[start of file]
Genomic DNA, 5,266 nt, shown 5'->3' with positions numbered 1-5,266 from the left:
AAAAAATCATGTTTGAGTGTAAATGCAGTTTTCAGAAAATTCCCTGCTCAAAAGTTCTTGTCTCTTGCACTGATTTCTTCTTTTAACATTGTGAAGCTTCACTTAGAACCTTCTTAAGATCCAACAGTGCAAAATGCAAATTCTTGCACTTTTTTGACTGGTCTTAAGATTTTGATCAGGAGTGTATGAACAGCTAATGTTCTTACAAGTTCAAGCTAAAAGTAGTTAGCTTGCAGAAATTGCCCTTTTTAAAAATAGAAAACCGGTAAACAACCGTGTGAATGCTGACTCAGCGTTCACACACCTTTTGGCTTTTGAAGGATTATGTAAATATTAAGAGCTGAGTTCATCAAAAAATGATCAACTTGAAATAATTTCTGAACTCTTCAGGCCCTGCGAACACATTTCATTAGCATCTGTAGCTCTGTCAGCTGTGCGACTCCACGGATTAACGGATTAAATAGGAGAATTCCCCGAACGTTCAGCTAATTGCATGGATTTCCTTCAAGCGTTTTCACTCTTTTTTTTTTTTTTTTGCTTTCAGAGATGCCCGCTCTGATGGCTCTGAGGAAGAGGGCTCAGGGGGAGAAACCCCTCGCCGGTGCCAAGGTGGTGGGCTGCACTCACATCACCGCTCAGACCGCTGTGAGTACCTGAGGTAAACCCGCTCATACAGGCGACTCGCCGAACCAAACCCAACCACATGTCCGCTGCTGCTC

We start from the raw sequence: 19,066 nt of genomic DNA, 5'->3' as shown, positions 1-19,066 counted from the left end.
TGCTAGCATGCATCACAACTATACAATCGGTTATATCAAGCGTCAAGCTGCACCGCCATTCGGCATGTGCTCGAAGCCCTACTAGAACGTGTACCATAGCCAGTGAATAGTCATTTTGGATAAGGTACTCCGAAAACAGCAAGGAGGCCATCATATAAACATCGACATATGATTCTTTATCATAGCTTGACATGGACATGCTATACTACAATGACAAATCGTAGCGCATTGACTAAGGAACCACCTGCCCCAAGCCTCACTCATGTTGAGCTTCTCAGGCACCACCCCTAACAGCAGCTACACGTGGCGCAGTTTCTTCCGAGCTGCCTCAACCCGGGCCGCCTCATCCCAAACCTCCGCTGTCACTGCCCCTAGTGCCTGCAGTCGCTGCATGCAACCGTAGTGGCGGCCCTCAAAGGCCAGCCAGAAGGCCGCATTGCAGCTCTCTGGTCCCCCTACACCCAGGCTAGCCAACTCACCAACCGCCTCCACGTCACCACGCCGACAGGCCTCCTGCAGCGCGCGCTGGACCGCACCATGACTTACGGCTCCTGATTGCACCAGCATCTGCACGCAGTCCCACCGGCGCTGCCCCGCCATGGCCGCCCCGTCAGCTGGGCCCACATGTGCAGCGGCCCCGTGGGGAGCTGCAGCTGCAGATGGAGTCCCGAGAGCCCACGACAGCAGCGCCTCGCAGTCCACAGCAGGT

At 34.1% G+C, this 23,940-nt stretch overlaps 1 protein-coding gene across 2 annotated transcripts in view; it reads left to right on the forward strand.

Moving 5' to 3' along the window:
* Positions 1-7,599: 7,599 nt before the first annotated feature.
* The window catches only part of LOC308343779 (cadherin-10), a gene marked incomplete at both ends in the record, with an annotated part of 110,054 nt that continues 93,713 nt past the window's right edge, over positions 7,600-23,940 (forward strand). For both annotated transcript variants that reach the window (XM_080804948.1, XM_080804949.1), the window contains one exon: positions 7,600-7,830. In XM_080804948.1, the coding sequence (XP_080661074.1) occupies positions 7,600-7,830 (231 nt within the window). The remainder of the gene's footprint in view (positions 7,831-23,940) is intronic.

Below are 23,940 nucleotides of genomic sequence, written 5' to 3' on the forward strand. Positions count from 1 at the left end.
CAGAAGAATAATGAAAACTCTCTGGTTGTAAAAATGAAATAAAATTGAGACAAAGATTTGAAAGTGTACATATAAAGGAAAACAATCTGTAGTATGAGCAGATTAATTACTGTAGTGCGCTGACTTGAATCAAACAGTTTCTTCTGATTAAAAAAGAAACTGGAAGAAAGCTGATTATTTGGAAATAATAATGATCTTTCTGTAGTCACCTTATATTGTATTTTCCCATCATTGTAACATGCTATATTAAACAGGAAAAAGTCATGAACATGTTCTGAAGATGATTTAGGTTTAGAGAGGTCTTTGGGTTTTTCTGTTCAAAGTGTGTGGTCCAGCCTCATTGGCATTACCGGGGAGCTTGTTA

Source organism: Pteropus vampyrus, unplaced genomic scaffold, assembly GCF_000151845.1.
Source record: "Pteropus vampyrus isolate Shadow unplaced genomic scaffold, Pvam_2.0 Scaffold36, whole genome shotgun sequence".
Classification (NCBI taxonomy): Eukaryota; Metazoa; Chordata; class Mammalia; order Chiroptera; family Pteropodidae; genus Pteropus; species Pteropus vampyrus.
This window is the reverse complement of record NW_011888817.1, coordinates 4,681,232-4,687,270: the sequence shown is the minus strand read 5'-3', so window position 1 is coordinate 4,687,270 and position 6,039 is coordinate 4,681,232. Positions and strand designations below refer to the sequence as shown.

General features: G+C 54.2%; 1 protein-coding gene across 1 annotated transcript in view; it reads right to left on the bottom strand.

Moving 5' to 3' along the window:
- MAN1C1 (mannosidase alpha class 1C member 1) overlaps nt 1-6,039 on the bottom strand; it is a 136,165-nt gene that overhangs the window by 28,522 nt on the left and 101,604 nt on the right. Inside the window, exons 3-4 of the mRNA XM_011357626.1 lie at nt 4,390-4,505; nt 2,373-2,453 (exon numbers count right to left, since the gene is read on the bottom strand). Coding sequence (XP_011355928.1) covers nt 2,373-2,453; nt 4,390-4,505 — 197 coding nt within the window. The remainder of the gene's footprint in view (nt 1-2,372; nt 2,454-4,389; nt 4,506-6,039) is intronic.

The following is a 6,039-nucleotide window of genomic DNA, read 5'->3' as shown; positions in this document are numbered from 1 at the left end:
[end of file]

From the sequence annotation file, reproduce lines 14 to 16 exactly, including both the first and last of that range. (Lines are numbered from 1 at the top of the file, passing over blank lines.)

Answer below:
This window is the reverse complement of record NW_011888817.1, coordinates 4,681,232-4,687,270: the sequence shown is the minus strand read 5'-3', so window position 1 is coordinate 4,687,270 and position 6,039 is coordinate 4,681,232. Positions and strand designations below refer to the sequence as shown.

General features: G+C 54.2%; 1 protein-coding gene across 1 annotated transcript in view; it reads right to left on the bottom strand.

Moving 5' to 3' along the window: